As I was beginning to research this article, I was quite blown away with the depth of literature supporting the benefits of meditation, specifically mindfulness meditation. I always knew it was something that was very beneficial—drawing from my own experiences with meditation, but I was unaware of how much research was out there supporting my original thoughts. If you think about what you’d like to see change within your mind that supports your contribution to the world and those around you, it becomes apparent that meditation helps us to increase those things. As mentioned earlier, our minds determine the character of our experience. It only makes sense that we need to start training our minds to live a life full of what we want to experience within the world.
Quality Meditation Apps:
Waking Up by Sam Harris https://wakingup.com/
This one I personally use and find it to be phenomenal. The only downside is that there is a somewhat costly monthly rate.
10% Happier by Dan Harris https://www.10percenthappier.com/
I haven’t personally used this app, but I have heard great things.
Headspace seems to be one of the most popular meditation apps and one that starts the user off very slowly.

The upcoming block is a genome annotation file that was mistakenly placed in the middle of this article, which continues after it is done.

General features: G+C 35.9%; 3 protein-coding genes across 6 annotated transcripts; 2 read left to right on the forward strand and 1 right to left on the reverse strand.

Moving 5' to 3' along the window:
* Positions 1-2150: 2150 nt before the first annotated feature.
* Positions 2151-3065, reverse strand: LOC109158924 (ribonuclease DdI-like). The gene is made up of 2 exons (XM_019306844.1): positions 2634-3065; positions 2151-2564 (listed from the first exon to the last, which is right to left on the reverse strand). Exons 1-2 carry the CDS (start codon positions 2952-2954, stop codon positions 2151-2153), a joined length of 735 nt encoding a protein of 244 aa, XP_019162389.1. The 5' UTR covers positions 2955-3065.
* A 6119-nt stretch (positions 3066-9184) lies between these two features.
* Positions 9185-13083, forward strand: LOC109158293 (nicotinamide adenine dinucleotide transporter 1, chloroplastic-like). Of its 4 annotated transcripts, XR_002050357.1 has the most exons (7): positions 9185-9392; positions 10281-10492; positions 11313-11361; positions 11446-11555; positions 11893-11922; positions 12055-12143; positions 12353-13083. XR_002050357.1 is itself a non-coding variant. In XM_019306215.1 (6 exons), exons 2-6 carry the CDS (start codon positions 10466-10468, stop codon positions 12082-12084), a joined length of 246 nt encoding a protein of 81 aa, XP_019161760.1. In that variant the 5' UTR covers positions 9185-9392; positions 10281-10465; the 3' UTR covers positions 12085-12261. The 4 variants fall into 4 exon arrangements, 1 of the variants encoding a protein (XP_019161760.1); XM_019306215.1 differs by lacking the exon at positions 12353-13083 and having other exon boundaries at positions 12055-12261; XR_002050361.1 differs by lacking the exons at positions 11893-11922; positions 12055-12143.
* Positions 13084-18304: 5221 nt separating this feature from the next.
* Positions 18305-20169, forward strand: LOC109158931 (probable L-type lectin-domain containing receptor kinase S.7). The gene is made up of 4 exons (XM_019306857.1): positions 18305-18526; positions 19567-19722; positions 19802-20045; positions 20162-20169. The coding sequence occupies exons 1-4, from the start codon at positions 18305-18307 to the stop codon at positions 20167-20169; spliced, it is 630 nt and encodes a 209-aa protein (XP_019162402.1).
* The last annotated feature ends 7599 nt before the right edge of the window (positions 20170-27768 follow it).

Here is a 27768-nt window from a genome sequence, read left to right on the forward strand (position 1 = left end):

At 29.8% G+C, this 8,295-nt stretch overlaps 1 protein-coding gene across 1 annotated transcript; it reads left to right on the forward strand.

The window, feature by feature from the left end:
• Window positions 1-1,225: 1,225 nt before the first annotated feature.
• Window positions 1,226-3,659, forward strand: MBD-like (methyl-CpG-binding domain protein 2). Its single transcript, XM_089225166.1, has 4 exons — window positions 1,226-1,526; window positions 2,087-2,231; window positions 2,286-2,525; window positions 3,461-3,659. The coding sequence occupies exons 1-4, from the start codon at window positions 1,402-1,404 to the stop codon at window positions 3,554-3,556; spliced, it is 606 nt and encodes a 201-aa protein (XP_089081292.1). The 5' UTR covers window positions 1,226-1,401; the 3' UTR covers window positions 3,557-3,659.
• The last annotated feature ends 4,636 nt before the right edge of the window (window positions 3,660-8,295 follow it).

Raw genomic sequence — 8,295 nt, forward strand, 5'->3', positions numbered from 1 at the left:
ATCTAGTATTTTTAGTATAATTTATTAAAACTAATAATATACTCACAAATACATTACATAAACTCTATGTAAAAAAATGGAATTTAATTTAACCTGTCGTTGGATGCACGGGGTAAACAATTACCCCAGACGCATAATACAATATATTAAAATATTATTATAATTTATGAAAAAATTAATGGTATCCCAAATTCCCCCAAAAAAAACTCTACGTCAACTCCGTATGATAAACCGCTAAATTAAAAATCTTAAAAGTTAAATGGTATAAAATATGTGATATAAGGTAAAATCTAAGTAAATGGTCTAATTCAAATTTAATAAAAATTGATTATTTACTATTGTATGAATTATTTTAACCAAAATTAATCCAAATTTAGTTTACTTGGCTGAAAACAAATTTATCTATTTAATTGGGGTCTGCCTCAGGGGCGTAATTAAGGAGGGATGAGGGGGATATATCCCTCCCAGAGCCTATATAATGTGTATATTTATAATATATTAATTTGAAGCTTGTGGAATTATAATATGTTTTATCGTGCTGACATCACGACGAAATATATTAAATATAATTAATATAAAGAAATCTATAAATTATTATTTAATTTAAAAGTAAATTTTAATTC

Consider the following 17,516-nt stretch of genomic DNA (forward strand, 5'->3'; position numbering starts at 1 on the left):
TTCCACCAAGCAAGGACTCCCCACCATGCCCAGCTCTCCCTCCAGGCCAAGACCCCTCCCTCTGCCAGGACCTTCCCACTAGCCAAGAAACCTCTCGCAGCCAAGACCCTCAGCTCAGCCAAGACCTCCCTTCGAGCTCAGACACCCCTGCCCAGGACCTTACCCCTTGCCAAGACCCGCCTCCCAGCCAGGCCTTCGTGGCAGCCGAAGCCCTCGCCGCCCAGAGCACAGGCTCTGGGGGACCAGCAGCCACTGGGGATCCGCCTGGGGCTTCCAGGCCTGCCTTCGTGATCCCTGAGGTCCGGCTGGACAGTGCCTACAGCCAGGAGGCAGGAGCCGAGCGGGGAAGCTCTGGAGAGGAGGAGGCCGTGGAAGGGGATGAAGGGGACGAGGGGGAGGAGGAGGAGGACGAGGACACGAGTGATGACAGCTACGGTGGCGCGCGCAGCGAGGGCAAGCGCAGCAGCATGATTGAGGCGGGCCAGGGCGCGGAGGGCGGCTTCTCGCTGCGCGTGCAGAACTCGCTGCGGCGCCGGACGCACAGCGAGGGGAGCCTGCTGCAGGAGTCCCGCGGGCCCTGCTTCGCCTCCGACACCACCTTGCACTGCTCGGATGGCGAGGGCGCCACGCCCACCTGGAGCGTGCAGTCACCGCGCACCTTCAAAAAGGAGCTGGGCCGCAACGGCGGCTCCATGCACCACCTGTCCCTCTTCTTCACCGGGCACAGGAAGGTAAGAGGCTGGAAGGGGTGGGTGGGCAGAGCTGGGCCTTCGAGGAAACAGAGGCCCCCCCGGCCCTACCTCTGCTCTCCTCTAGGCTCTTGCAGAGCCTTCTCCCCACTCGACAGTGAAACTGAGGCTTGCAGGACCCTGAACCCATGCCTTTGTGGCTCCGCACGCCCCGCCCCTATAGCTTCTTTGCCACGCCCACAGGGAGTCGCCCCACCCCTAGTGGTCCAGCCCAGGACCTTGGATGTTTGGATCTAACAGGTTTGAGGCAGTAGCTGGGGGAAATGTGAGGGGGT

Links to Research Articles:
Mindfulness-based stress reduction and health benefits. A meta-analysis. https://s3.amazonaws.com/academia.edu.documents/30863901/MBSRMAJPR2004.pdf?AWSAccessKeyId=AKIAIWOWYYGZ2Y53UL3A&Expires=1549041134&Signature=ZawLlMOjBOng1In%2FzHUMPQoirRQ%3D&response-content-disposition=inline%3B%20filename%3DMindfulness-based_stress_reduction_and_h.pdf
Intensive Meditation Training Improves Perceptual Discrimination and Sustained Attention. https://www.ncbi.nlm.nih.gov/pmc/articles/PMC3132583/
Decreased Symptoms of Depression After Mindfulness-Based Stress Reduction: Potential Moderating Effects of Religiosity, Spirituality, Trait Mindfulness, Sex and Age. https://www.ncbi.nlm.nih.gov/pmc/articles/PMC4365440/
Mindfulness Meditation and Improvement in Sleep Quality and Daytime Impairment Among Older Adults With Sleep Disturbances. https://jamanetwork.com/journals/jamainternalmedicine/fullarticle/2110998
Meditation Increases Compassionate Response to Suffering. https://www.researchgate.net/profile/Paul_Condon/publication/256075736_Meditation_Increases_Compassionate_Response_to_Suffering/links/568192b708ae051f9aec5469/Meditation-Increases-Compassionate-Response-to-Suffering.pdf